The murder case against a decorated former Green Beret charged in the 2010 killing of an unarmed suspected Taliban bombmaker will proceed to a trial by general court-martial, Army officials said Wednesday.
Maj. Matthew Golsteyn’s case was referred to trial by Lt. Gen. Francis M. Beaudette, the commanding general for the U.S. Army Special Operations Command, officials said.
"U.S. Army Special Operations Command adheres to the Uniformed Code of Military Justice and the procedures therein which safeguards the rights of the accused and serves the interests of justice," the Army Special Operations Command said in a statement.
Golsteyn has faced years of on-and-off Army investigations over the alleged premeditated killing during his third deployment to Afghanistan with the 3rd Special Forces Group. Two Marines working with his unit during an intense battle in Marja were killed by booby-trapped explosives during that time.
Golsteyn, who held the rank of captain at the time of the killing, and his men later found a suspected Taliban bombmaker who was not on a list of targets U.S. forces were cleared to kill. The man refused to talk with investigators.
The Army began investigating Golsteyn after he allegedly told the CIA in a job interview that he and another soldier took the alleged bombmaker off base, shot him, and buried his remains. He was eventually removed from the Special Forces and stripped of his Silver Star, the military’s third-highest award for combat valor.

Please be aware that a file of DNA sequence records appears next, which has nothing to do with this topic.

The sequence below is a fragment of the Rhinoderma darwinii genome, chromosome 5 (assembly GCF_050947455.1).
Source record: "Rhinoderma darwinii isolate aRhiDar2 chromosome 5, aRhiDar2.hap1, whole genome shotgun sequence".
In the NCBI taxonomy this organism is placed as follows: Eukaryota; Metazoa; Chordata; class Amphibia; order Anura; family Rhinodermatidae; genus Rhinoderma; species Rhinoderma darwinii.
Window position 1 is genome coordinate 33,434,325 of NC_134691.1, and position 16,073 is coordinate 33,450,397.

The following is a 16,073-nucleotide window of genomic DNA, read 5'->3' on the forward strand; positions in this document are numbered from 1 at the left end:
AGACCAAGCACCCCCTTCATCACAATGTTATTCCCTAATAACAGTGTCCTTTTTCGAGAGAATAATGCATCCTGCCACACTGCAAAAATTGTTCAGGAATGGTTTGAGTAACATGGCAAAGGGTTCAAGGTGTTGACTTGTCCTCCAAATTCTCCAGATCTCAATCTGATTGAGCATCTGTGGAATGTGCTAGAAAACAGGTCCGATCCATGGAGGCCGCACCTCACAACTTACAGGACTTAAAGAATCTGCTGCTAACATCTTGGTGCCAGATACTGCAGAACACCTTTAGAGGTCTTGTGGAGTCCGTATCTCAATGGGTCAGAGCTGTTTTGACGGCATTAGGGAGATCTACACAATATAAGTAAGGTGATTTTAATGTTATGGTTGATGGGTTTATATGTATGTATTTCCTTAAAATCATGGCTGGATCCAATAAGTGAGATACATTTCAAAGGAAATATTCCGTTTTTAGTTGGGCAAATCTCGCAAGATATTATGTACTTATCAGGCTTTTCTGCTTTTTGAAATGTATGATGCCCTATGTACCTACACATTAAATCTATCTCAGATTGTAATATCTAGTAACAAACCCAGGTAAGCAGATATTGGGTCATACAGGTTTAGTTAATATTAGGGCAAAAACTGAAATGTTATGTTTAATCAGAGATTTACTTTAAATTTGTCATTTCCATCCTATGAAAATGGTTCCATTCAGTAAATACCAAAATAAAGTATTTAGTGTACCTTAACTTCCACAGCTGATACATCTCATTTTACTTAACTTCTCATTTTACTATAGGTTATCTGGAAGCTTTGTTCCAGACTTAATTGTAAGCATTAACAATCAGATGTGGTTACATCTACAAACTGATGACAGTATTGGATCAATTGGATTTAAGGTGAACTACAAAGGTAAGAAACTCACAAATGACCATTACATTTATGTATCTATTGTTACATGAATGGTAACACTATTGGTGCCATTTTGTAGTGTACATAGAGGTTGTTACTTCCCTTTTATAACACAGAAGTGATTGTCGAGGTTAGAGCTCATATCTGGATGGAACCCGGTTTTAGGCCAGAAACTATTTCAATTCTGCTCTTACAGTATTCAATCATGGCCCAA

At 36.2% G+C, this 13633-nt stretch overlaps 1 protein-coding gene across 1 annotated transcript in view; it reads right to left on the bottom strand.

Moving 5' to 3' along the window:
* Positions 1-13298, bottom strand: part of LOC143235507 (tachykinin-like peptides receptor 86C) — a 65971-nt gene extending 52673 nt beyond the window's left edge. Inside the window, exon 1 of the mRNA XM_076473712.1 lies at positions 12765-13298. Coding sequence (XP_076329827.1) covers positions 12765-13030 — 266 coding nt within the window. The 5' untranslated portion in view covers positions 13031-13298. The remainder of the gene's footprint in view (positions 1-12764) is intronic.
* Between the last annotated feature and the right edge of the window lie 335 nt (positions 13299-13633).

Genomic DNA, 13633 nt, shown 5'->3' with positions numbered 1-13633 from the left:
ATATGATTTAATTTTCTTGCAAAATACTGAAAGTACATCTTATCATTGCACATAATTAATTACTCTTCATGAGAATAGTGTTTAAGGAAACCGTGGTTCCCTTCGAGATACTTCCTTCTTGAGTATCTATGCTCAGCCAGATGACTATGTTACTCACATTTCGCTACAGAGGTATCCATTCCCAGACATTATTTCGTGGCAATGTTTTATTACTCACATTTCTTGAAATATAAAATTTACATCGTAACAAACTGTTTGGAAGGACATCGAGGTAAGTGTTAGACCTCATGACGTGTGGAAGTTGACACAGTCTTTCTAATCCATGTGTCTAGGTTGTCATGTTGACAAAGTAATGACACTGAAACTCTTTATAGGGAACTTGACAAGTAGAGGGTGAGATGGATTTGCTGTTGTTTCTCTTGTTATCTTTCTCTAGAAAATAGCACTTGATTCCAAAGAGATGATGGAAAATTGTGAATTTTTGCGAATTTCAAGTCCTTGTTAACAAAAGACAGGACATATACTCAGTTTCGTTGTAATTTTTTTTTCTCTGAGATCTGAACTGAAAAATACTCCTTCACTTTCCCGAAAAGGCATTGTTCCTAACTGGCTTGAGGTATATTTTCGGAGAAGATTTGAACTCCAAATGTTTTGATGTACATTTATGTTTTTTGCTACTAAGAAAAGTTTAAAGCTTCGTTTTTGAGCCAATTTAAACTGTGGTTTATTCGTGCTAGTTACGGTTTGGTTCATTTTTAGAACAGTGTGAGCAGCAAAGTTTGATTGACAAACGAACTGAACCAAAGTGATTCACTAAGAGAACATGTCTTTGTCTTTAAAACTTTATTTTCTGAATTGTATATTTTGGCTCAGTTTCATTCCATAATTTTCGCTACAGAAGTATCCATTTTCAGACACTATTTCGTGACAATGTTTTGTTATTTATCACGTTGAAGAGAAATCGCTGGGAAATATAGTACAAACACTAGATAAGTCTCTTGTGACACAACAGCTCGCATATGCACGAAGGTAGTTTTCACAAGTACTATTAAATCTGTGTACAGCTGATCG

The case caught the attention of President Trump, who tweeted in December that he would review it.
"At the request of many, I will be reviewing the case of a “U.S. Military hero,” Major Matt Golsteyn, who is charged with murder. He could face the death penalty from our own government after he admitted to killing a Terrorist bomb maker while overseas. @PeteHegseth @FoxNews," he posted.
One of the Army investigators assigned to the case, SFC Mark A Delacruz, recently pleaded guilty to wearing medals he didn't earn, including a Purple Heart and Air Assault badge, among other charges, Army officials told Fox News.
Golsteyn's attorney, Phil Stackhouse, has said the investigator's deception has made his action suspicious.
"You have to give pause” about his believability and integrity, he previously told Fox News.
A trial date has not been determined.
Fox News reporter Christopher Carbone contributed to this report.